Oldspapers and the Crisis of the Establishment
(LewRockwell.com) -- by Gary North --
...Almost no one under age 35 subscribes to a daily newspaper in the United States. This is a widely known fact. It has been known for over a decade.
It is clear to all that newspapers must switch to the Web in order to survive. They must also find a business model that enables them to show a profit. So far, no major daily urban newspaper has made this transition. The losses on the Web editions are so great that they must be sustained by the print editions. It is highly unlikely that any of them will make the shift successfully. The loss of paid subscribers is now too rapid.
In the fall of 2009, Bloomberg published a report on the decline of paid subscriptions to print editions over the past year. For 379 newspapers, the decline was 11%.
If we apply the "law of 70" – 70 divided by 11 – we find that these newspapers will have only half their paid subscribers in another 6.3 years. Of course, they won't all decline at the same rate. Probably half of them will go bankrupt before then. It may be more than half.
Here is the poster child of on-line paid subscription newspapers. A family paid $650 million to buy Newsday, the Long Island newspaper. The paper paid an additional $4 million to create an on-line edition in which readers would pay $5 a week. Total number of subscribers who did this: 35...
I have not subscribed to a print edition of a daily newspaper for a dozen years. I used to subscribe to The Wall Street Journal and The New York Times. That was a long time ago.
Those two outlets are the mouthpieces for the two sides of the Punch & Judy show that we call politics. Their editorial pages are where Left-wing Keynesians and Right-wing Keynesians debate about how large the Federal deficit should be.
You have never read an editorial in the WSJ on the need for reducing the Federal debt to zero, while simultaneously removing all legal authority of the Federal Reserve System to act as an enforcement agency of the U.S. government, i.e., advocating the complete privatization of the FED. That is what Andrew Jackson did: reduced the Federal debt to zero for the first and last time, and also privatized the Second Bank of the United States, which then went bankrupt. So, it can be done. But no agency of Establishment opinion thinks that the Federal debt should ever be zero, nor does it suggest that central banking is an enormous scam.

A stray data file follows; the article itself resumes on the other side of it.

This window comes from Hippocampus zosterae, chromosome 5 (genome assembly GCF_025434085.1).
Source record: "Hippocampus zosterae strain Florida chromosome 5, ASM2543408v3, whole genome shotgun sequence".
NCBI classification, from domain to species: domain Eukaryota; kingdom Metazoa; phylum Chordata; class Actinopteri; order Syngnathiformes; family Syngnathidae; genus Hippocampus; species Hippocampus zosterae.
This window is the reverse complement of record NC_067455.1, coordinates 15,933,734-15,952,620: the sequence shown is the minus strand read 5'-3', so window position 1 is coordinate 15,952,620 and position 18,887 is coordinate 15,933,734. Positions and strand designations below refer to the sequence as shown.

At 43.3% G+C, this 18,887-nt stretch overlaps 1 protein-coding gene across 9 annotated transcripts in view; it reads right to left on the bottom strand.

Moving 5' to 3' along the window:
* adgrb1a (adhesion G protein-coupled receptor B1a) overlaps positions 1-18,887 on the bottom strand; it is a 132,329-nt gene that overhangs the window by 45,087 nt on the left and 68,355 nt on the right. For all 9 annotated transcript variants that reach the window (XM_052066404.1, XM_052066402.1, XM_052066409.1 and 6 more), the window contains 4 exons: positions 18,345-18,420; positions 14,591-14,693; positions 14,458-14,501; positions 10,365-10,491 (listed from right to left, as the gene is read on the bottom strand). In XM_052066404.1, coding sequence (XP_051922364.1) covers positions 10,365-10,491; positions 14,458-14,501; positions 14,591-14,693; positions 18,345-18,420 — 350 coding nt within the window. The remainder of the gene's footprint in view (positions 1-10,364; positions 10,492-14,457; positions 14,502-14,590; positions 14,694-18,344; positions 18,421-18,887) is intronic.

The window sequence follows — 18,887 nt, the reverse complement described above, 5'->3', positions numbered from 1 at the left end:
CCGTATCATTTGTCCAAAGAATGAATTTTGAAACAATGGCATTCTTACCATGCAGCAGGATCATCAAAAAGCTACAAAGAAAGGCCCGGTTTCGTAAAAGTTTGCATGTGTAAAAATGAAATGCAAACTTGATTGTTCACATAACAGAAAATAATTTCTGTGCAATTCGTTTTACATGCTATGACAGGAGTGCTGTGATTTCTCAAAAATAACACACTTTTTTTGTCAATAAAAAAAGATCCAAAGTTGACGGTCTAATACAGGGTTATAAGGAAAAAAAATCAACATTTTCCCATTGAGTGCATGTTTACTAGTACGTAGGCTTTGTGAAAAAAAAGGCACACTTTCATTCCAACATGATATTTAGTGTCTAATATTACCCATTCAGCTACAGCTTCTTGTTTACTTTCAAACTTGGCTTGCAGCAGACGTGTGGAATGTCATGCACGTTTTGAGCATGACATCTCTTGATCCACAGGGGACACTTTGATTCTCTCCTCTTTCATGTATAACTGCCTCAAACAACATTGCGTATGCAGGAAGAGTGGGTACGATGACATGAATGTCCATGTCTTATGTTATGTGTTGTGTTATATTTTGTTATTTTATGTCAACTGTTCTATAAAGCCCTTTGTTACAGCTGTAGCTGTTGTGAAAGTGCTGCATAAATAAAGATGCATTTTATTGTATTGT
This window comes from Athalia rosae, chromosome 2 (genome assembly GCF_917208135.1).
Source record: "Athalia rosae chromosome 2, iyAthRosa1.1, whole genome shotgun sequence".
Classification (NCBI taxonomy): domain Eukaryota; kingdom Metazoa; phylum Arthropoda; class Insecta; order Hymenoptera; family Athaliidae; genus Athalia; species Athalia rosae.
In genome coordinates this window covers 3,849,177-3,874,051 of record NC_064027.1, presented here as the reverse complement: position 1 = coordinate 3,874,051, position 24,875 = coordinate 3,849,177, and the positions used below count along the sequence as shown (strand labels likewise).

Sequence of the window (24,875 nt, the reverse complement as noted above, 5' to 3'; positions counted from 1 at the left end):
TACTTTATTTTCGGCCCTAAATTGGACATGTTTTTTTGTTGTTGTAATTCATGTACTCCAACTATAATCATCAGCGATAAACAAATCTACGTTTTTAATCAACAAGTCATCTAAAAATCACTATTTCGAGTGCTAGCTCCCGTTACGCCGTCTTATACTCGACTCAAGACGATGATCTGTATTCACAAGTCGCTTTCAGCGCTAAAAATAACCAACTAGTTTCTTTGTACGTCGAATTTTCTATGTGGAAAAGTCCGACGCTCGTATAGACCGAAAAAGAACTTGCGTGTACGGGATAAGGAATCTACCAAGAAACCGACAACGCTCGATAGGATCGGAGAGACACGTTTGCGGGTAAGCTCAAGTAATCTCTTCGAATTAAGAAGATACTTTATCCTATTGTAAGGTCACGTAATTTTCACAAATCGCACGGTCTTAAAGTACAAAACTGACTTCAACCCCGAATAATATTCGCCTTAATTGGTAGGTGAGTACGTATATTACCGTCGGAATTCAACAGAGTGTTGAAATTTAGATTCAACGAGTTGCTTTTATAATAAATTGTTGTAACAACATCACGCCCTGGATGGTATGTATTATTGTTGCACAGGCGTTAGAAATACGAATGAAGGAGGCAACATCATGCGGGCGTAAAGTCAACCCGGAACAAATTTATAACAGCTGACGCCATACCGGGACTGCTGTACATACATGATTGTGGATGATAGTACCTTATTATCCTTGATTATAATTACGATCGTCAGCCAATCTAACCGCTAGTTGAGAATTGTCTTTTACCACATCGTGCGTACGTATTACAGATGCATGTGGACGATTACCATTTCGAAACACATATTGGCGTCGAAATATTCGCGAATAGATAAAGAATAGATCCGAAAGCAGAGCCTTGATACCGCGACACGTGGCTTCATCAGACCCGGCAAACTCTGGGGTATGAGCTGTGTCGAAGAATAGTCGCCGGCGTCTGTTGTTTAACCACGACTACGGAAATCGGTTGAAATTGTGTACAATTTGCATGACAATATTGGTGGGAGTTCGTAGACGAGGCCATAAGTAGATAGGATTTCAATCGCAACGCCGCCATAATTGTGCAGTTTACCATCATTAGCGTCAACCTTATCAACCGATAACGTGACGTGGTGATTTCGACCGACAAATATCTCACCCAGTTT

The Right and the Left are agreed on central banking. This goes back to 1848: the anonymously published Manifesto of the Communist Party, wherein Marx and Engels recommended the creation of a central bank as one of the ten steps to socialize a society.
In a puppet show, you never see the person or persons whose hands are inside the puppets, or whose hands control the strings of the marionettes. That would spoil the show.
The children know the puppets are not real. So do the parents. But the show is entertaining.
The national puppet shows that entertain us politically are not widely perceived as puppet shows. So, the entertainers who control the strings can charge a lot more to the public. The public really does think that the show must go on. The level of taxation borne by the victims, the level of national government indebtedness, and the rate of monetary expansion all point to the grand success of the illusion.
The threat to the entertainers is that the public will begin to perceive that there are hands inside the puppets and above the strings on the marionettes.
This process of realization has begun...
Pundits are salaried opinion-makers who have shaped the opinions of intellectuals for a century. They have readers because they are on the payrolls of newspapers.
The Times attempted to convert their pundits into an income stream in 2005. The paper began charging readers to read these pundits. That experiment lasted for exactly two years. Then the company abandoned it.
These experts – mostly Left-wing Keynesians – sit at their keyboards and crank out the daily quota of ideas. I do the same myself. But these people are salaried. I am not. These people are hired to communicate the latest opinions of the Establishment. I am not. They are supposed to influence the opinions of decision-makers and their advisors. In the past, they have done this. But the cozy little arrangement is being smashed by the Web. There are too many opinions out there. The voters can find out what they want to know through social media and Google searches. There are now millions of well-informed voters who do not read the opinions of the pundits, except to ridicule them...MORE...LINK